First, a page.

Early signs of fireblight on apple blossoms?

steve333_gw(5a)June 7, 2014

I was taking a look at some of my apple trees, currently in full bloom (is cold up here ;-) and noticed something which gave me a scare. A few of the spurs had their flower bud all brown and dead. In a couple of cases there were also some yellow on the nearby leaves by the flower buds. It appeared to be unopened flowers that had turned brown and dried up.

This isn't the classic sign of fireblight I don't think, and I suppose a few dead buds might have happened naturally from other causes (although we have not had any near freezing temps in a while). And I have not noticed any other signs of FB on the trees. (I did spray a week ago just before blossom open with Serenade).

Should I pull out the streptomycin, or am I jumping the gun here?

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You shouldn't use anti-bacterial on plants of course. You're not at fault but that's a horrible misappropriation of an anti-bacterial agent.

The trees probably suffered a late frost. You should prune it after spring growth has hardened.

If they are chronically diseased you should cut them down and replace with disease resistant trees. You should never treat plants with anti-bacterial or anti-viral agents.

You should avoid the fertilizers and only once a year and never during the spring new growth. You want apples not new leaves and twigs stressed out be spring fluctuations to succumb to fire blight and other diseases. For apples create a compost heap from fall leaves over the winter.


I can't believe the government allows such uses and they wonder were anti-bacterial resistant bacterial is coming from. They need to wake up.

Anyway, practical treatment of Fire Blight except for the recommendations of chemical treatment:


Chemical treatments only lead to orchards that have to be ripped out and replaced with other economic development as it upsets so many natural life processes that support the roots, tree, leaves, and fruit.

Again, if the trees don't response to pruning, sometimes harder pruning, then replace them. Always move the pruned branches away from the trees and dispose so the pathogen(s) can't re-infect the area.

For this reason it's also best if you grow vegetables and flowers and such to try and plant them in an area away from your trees if you can.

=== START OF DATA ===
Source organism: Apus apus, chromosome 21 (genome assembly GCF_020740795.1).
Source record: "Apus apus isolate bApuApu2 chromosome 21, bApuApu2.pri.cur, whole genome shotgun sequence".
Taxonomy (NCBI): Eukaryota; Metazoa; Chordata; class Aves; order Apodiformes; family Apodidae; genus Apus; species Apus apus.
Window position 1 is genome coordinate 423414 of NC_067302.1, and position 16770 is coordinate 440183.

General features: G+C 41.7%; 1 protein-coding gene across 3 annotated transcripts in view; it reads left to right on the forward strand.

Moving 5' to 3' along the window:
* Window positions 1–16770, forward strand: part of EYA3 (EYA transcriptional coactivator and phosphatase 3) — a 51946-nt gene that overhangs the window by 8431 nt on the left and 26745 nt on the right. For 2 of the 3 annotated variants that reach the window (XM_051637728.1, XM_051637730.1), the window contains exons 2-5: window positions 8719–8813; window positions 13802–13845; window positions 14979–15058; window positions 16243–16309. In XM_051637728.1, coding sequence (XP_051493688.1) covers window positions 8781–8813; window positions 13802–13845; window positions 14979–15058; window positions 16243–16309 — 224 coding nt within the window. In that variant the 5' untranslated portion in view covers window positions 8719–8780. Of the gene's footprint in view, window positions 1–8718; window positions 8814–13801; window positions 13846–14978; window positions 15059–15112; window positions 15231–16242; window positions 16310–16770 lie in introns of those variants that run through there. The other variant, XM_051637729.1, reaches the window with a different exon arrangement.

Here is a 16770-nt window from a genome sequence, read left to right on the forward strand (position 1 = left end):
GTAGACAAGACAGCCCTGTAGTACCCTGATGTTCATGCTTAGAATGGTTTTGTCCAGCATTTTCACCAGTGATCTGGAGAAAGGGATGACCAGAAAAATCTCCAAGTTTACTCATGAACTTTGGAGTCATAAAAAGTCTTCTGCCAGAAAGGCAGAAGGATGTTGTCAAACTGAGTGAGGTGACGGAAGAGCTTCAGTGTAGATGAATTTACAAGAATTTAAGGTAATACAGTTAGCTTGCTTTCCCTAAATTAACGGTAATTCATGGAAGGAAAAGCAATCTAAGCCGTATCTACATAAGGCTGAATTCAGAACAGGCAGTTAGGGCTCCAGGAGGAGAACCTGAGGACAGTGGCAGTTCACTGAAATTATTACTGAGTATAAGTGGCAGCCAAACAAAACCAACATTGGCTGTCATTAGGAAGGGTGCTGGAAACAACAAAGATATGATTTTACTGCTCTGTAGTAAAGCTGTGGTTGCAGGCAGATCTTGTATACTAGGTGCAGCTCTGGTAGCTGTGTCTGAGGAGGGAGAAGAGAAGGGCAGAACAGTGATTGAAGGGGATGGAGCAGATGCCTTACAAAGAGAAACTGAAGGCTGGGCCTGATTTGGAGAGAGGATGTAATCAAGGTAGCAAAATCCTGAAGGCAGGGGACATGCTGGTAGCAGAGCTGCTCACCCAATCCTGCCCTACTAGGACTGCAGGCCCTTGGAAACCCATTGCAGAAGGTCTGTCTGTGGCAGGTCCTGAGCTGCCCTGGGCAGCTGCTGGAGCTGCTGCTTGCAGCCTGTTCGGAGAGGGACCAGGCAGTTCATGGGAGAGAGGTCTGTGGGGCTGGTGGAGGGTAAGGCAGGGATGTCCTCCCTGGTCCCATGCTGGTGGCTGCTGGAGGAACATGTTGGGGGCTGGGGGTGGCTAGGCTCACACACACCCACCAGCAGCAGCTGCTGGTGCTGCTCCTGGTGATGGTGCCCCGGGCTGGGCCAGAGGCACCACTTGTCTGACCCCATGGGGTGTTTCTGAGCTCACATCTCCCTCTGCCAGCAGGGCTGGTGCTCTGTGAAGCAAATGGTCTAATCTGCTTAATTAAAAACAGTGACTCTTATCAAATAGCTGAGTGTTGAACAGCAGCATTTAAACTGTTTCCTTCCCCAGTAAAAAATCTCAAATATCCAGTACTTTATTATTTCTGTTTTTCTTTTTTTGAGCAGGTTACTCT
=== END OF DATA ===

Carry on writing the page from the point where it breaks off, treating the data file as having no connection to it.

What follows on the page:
We have apple trees that look weather beaten but they produce good apples and more than the birds can eat. They have never been treated with any chemical or even fertilized. They are all 15 - 20 ft high and really the best thing heath wise that could be done for them is a thinning pruning to allow better air circulation and creating a fall leave compost. Everything else you're being told to do is really expensive marketing. You don't need apples that look like they are made of wax and you won't get them anyway.

    Bookmark   June 7, 2014 at 7:33PM
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I'm experiencing similar ...no late frost . I don't spray...
Some of my trees are elder...always have fruit ....all have black spurs and hard dry pea size black fruit that was fine two weeks ago...
...i'll call my local coop extension monday and see what they know...

    Bookmark   June 7, 2014 at 8:47PM
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My only fireblight protection this spring was Serenade. My apples and pears are about 2" now with no signs of fireblight. One season is a very limited amount of information to say the spray I used prevented fireblight but it appears to be a start. Good luck, Bill

    Bookmark   June 7, 2014 at 9:26PM
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I bought to pears last fall one Kieffer and one Bartlett and I left them potted in the back yard over winter and to my surprise survived but just after leafing out there were 2 or 3 hard frosts in the span of a month. The Kieffer was done in completely by Fire Blight. The Bartlette about 1/4 of all branches were done in by Fire Blight.